A change in season is often met with a change in mood. This is extremely common but it's important to recognise when the shift in mood is serious as it may be a symptom of seasonal affective disorder (SAD). So, what actually is that?
What is seasonal affective disorder?
Seasonal affective disorder (SAD) is a type of depression that’s determined by the seasons and is particularly common during the winter months. Although we’re still getting to grips with what causes SAD, it’s thought that daylight affects our mood in all sorts of ways. With colder weather and more darkness, our bodies make a biological shift - and this could have a negative impact on mental health.
Noticing changes as we move towards winter doesn’t necessarily mean that you have seasonal affective disorder. It’s normal to experience small changes in sleeping, eating and social behaviour over the winter months. As the window of daylight is narrowed, our bodily systems are disrupted in several ways.
What causes seasonal affective disorder?
When it comes to biological functions, the seasons drive the following changes:
- Hypothalamus: The hypothalamus is a small region of the brain that is critical for keeping the body in a state of homeostasis (where feelings such as hunger and temperature are balanced). When the body is out of balance in some way, it signals the hypothalamus. The hypothalamus will then release the correct hormones to trigger a reaction in the body. Thus, helping it to return to a balanced state. For example, when we’re cold, the hypothalamus is signalled, which will trigger the release of hormones that cause the body to shiver and create its own heat. It’s an important function for the regulation of sleep, appetite and mood. It’s been theorised that daylight plays a role in the functioning of the hypothalamic region, especially when it comes to mood. This means that when there’s a lack of daylight, the mood isn’t regulated in the way that it should be.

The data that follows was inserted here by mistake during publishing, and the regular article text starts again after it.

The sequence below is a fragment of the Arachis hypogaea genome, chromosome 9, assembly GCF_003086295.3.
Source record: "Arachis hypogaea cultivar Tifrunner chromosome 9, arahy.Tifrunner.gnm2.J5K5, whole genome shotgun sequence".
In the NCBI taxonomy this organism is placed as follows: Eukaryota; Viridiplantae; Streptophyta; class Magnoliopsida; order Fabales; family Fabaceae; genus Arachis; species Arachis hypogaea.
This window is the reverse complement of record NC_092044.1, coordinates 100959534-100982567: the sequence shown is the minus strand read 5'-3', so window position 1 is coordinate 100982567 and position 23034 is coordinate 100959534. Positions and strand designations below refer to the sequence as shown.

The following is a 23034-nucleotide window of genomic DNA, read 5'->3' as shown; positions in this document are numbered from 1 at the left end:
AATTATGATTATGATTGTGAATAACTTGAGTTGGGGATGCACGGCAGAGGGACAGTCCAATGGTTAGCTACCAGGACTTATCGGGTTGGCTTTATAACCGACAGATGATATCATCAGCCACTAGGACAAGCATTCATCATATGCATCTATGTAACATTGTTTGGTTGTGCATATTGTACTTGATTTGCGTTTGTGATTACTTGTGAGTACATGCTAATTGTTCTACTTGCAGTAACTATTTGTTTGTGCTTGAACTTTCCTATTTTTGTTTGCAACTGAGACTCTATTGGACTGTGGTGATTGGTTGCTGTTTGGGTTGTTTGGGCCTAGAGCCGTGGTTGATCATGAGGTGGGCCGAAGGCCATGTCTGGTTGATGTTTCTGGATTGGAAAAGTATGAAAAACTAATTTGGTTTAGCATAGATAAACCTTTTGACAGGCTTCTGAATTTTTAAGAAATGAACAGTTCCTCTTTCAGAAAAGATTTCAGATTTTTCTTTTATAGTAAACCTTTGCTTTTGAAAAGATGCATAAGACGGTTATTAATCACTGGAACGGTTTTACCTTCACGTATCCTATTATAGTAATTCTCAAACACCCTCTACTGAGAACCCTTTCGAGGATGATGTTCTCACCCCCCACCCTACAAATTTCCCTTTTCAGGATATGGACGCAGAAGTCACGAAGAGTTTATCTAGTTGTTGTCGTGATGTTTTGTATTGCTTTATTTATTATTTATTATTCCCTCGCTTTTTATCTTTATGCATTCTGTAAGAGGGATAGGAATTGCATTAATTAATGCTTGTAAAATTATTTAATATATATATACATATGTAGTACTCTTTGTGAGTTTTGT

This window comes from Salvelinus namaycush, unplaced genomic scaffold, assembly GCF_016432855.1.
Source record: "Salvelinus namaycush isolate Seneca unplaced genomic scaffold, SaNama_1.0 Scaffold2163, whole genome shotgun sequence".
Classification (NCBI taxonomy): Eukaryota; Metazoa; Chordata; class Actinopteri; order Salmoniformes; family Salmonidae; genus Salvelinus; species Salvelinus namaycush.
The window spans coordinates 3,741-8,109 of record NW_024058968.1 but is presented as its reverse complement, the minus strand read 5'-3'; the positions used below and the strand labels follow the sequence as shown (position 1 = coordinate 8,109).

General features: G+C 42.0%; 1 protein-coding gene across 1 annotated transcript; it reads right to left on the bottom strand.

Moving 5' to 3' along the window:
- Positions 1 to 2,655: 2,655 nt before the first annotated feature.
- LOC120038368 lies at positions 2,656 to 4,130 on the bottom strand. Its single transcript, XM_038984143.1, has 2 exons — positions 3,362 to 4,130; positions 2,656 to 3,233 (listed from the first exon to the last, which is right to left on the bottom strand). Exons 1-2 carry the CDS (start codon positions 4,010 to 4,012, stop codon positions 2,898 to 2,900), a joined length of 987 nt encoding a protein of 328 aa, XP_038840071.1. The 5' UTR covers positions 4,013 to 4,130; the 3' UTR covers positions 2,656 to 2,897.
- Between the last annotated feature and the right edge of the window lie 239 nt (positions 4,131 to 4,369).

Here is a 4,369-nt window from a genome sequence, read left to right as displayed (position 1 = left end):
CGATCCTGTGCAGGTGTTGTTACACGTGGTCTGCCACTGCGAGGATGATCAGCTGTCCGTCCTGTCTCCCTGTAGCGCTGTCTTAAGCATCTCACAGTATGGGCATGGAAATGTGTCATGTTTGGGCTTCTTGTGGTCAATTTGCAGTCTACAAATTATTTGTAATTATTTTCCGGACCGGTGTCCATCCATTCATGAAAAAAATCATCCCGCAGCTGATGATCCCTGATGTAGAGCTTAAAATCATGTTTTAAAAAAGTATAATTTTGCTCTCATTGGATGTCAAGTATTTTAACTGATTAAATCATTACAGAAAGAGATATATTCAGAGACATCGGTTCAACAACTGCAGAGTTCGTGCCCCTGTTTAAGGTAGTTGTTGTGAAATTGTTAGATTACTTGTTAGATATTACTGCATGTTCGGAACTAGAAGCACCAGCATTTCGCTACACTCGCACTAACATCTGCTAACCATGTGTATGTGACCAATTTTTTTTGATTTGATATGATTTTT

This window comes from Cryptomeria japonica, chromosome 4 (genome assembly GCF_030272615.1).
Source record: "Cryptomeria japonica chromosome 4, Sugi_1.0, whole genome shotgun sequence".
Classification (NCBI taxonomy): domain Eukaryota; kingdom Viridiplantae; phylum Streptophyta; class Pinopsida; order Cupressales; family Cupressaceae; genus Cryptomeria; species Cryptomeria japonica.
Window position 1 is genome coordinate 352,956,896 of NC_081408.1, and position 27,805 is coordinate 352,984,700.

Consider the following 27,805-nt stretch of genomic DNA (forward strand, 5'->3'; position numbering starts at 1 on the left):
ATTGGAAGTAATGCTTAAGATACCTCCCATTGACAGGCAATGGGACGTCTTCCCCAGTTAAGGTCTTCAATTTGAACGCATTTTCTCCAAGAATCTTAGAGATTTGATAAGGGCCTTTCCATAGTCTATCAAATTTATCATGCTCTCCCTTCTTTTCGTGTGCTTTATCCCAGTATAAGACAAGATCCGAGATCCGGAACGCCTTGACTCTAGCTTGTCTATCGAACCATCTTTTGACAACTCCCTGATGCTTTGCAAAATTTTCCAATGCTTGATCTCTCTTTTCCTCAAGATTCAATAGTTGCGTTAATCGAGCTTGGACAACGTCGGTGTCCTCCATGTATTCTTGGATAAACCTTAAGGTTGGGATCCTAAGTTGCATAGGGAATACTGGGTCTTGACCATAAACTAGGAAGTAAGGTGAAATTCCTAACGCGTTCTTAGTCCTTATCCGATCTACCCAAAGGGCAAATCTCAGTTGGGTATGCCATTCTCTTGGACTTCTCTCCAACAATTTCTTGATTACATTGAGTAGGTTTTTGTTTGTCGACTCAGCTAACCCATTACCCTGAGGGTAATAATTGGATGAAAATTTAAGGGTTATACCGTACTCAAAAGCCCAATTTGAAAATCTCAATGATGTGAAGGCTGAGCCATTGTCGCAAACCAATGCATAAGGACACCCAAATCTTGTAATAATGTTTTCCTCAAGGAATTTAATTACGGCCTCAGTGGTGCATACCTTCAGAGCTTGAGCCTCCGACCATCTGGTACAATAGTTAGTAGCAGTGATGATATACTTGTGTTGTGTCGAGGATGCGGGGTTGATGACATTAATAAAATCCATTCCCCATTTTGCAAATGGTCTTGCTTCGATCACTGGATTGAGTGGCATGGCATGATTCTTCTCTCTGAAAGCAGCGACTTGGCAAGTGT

- Circadian rhythms: Circadian rhythms are biological processes (physical, mental and behavioural) that respond primarily to lightness and darkness. Functioning on a 24-hour cycle, it’s important for the regulation of sleep, appetite and mood. Lack of sunlight can disrupt the normal circadian pattern, which could unsettle mood.
- Biological clock: The body has a natural timing device that regulates circadian rhythms (an internal process that responds to the environment). Natural daylight helps to manage sleeping patterns and informs the body when to wake up. This is why it’s difficult to get up in the morning when it’s still dark. The low light levels in winter can irritate your sleeping pattern and make you feel more fatigued throughout the day, leading to symptoms of SAD.
- Serotonin: A lack of daylight leads to lower levels of serotonin as it’s thought that sunlight could stimulate the production of the crucial hormone. Serotonin is important for the regulation of mood and low levels of the hormone have been linked to depression.
Changes to our biology (as described above) lead to the following changes in bodily functions:
- Sleep: As circadian rhythms respond to light, the body’s natural sleep cycle is disrupted by longer hours of darkness. So, in winter, you might find it’s much harder to get up in the morning and you sleep for longer. Dark days could also make you feel tired and long for a nap.